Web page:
{
         typedef std::auto_ptr<resource> wrapped_ptr;
         wrapped_ptr const w_; // const here makes resource_decorator  
noncopyable

         // forwarding functions
         void do_some() { w_->do_some(); }
         void disconnect() { w_->disconnect(); }

         resource_proxy(wrapped_ptr w) : w_(w) {}
         ~resource_proxy() { this->disconnect(); }
     };

Client functions only deal with resource_proxy, which is initialized with  
some concrete resource object from your resource hierarchy.

-- 
Maxim Yegorushkin

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0
Reply Maxim 1/13/2005 8:03:03 PM

Ron Natalie wrote:
> Kevin Grigorenko wrote:
>>I have a class with a logical disconnect() function. This disconnect
>>function may be called manually and will be called in the destructor.
>>However, I'm not quite sure how to build this function.  I want the
>>disconnect() function to be virtual, but calling a virtual function
>>from a destructor is faux pas, correct?  Is it okay in this situation,
>>or otherwise, how can I do this?
> 
> There's nothing wrong with calling a virtual function in a destructor,
> however, the function will resolve as if the type of the object is
> of the type of the destructor.

It's debatable whether calling a virtual function is 'correct' in
a destructor; for example, when you consider the OP's problem.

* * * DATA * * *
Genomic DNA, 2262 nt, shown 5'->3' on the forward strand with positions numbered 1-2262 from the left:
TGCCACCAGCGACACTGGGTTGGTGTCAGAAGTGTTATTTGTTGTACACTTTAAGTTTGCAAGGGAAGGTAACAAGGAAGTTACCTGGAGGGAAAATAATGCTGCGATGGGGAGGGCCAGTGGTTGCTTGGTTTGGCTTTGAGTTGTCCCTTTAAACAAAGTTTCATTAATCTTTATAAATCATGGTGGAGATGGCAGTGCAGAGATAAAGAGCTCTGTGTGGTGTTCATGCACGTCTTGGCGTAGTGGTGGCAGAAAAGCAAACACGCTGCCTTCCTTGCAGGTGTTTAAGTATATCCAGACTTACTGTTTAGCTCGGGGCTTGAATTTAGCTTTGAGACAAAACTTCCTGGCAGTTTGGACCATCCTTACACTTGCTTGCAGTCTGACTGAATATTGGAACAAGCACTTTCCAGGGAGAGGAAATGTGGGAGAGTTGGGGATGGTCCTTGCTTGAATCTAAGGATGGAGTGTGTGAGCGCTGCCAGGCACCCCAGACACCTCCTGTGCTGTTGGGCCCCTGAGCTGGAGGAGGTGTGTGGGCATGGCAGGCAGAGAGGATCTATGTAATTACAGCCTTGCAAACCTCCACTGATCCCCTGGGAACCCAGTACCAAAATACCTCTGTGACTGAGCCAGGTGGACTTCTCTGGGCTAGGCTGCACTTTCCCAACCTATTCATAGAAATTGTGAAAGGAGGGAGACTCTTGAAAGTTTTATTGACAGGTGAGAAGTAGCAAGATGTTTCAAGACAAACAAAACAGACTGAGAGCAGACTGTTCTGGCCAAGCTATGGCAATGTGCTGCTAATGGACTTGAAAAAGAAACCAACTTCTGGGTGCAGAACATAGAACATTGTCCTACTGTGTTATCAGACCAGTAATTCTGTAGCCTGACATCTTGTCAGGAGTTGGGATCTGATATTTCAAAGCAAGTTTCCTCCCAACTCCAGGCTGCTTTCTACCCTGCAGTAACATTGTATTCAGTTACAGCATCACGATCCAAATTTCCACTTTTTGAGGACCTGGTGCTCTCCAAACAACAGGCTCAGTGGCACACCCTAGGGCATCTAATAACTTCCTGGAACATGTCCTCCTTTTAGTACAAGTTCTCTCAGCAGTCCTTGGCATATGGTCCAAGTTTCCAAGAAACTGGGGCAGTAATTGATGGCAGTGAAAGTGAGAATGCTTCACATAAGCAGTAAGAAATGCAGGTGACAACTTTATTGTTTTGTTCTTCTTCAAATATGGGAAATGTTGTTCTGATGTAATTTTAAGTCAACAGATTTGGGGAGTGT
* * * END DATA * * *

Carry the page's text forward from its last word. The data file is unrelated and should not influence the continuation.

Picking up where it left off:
> The thing you can't do is make a virtual call to a PURE VIRTUAL
> function in a destructor.

You shouldn't call a pure virtual anywhere :)

Back to the OP's problem: when cleanup activity is defined/refined
in subclasses, you cannot depend on it happening through the parent
destructor, since the destructor's type context never reaches into
the subtypes.

The behavior you want requires that certain points of behavior retain
their dyanmism beyond the start of the destruction phase, or that their
final specialization happens in the same class where you call them
in the destructor.

You can do that by messing around with the type system, and placing
instantiation barriers at various places, so that a destructor call
to disconnect() always hits the right place.  This is not simple,
nor good looking; you would have to make sure that disconnect()
[and similar points of specialization] do not get refined/redefined
in the subclasses (otherwise, we're back where we started).

Or, you can partition your classes, so that the connection object
is not embedded in the class under focus, and you can disconnect()
it through the appropriate mechanism before you destroy it; e.g.:
something like this:

     class MyClass {
        connection_type *cnxn;
     public:
        virtual ~MyClass() {
            cnxn->disconnect();
            delete cnxn;
            /// more destruction ...
        }
        /// etc ....
     };

-- 
A. Kanawati
NO.antounk.SPAM@comcast.net

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Reply Antoun 1/13/2005 9:50:06 PM
comp.lang.c++.moderated 10585 articles. 6 followers. Post